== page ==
Hopeful Stories

Historical Fiction for His Glory

What I Learned From One of My Characters

For the past few years I’ve had anything but a normal life. In many ways that’s a wonderful thing. After all, almost every single one of the influential people in the world that God has used for His glory had very difficult and abnormal lives. And while I’ve greatly enjoyed the busyness and excitement and the fact that I never get bored because there’s always something to do, some days there is way too much to do and I feel overwhelmed, stressed, and anxious. A couple of weeks ago I had one of those days. This is what happened:

My grandparents had just moved from New Jersey down to an apartment in North Carolina ten minutes from our home. My dad and I had been there until about midnight helping them get settled in. I had to teach piano early the next morning and I was dreading the fact that I was going to get about six hours of sleep before the next day rolled around. I got up as late as possible and was able to get downstairs to the basement where I teach, with food in my stomach, by 8:45am. I taught four students back to back, and they behaved well and worked hard. I was encouraged and my spirits were lifted.

At about 11:15 I sat down at the computer to work on content for my website and write several long emails regarding my story or suggestions for youth projects at church. About forty-five minutes later I was summoned upstairs to spend some time with my little six-year-old brother. I decided to tackle organizing the kids’ bathroom. Now, I try to be neat and organized. But my stuff usually ends up what I like to call “an organized mess.” At this point, our bathroom wasn’t organized at all. It was just a mess. But, you know how organizing projects always take longer than you planned? By the time I had finished with lunch and cleaning the bathroom, it was 2pm. I suddenly realized the predicament I was in.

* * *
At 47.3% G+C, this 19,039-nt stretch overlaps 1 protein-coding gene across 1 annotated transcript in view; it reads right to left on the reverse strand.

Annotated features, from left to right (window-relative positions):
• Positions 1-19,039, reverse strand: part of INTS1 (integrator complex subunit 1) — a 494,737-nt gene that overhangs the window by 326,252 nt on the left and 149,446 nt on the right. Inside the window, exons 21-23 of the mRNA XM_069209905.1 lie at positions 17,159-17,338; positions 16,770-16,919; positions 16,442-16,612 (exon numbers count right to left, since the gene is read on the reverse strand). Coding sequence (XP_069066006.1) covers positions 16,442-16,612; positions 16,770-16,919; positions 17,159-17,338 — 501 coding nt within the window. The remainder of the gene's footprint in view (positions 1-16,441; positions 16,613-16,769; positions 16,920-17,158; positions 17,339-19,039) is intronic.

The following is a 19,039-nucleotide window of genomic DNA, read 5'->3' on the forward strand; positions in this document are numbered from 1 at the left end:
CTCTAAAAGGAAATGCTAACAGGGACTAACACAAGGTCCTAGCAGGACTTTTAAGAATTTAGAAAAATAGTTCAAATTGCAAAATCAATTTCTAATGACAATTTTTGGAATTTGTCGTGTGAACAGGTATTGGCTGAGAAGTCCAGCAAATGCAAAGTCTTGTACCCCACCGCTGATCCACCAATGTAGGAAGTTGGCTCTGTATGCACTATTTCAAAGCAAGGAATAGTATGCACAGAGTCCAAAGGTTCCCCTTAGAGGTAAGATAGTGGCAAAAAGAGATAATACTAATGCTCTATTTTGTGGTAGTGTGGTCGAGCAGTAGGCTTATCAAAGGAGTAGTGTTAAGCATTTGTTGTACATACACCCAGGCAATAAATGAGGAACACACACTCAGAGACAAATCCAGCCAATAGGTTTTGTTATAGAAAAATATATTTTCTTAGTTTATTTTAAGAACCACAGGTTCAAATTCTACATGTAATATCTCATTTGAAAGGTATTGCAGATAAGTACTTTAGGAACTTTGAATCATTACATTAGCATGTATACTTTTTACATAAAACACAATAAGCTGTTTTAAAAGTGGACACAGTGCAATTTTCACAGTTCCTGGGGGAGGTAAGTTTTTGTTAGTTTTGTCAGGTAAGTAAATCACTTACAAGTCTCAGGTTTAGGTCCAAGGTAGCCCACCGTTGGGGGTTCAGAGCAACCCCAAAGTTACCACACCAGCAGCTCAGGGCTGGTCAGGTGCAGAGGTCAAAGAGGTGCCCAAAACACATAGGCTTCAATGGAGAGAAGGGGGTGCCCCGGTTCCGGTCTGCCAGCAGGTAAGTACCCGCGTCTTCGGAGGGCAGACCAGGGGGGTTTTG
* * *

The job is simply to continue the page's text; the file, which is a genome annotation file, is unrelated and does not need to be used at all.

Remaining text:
I was supposed to plant a ton of plants and seeds in the garden in just two hours. I had been hoping to have at least three. And then my publisher called with the request to do a one-hour marketing meeting. I felt overwhelmed and upset. I had just told my mom that I couldn’t pick up my fifteen-year-old brother from work because I needed to work in the garden. But now I didn’t even have time to plant seeds and I needed to be in a meeting at 3pm and then have from 4pm-5pm to get a shower and look presentable for the cast party I was attending for my acting class that night, finish making food to bring to the cast party, and pack clothes and cosmetics for my overnight stay at my grandparent’s new apartment.

Frantically I dashed around the house and got my six-year-old brother Josh to finish cleaning the bathroom and then come help me in the garden. Josh had helped me last year in the garden, but when I started to dish out instructions he just stared and me and didn’t seem to comprehend. He kept asking question after question and didn’t know where stuff was or what to do. As we finally started digging trenches, Josh kept messing things up. First, we couldn’t find our second little trowel and I was sure he had misplaced it (of course, it ended up being me that misplaced it). Then he was throwing the dirt out of the raised bed. Finally, when I had just laid out the tape measure for a second time, Josh accidentally knocked it over and the tape retracted. I had already been frustrated and upset, but now I was bordering on angry. And for those of you who know me, I rarely get truly angry. I can only think of one or two times in my life when I’ve been really, truly angry. This was the kind of angry that made me want to yell at Josh and cry and get upset at how horribly my day was going. But as I opened my mouth to yell at my poor little brother, a thought suddenly struck me. I instantly knew it was from God. This is what I thought.

“What would your main character, Jarah, do in this situation?”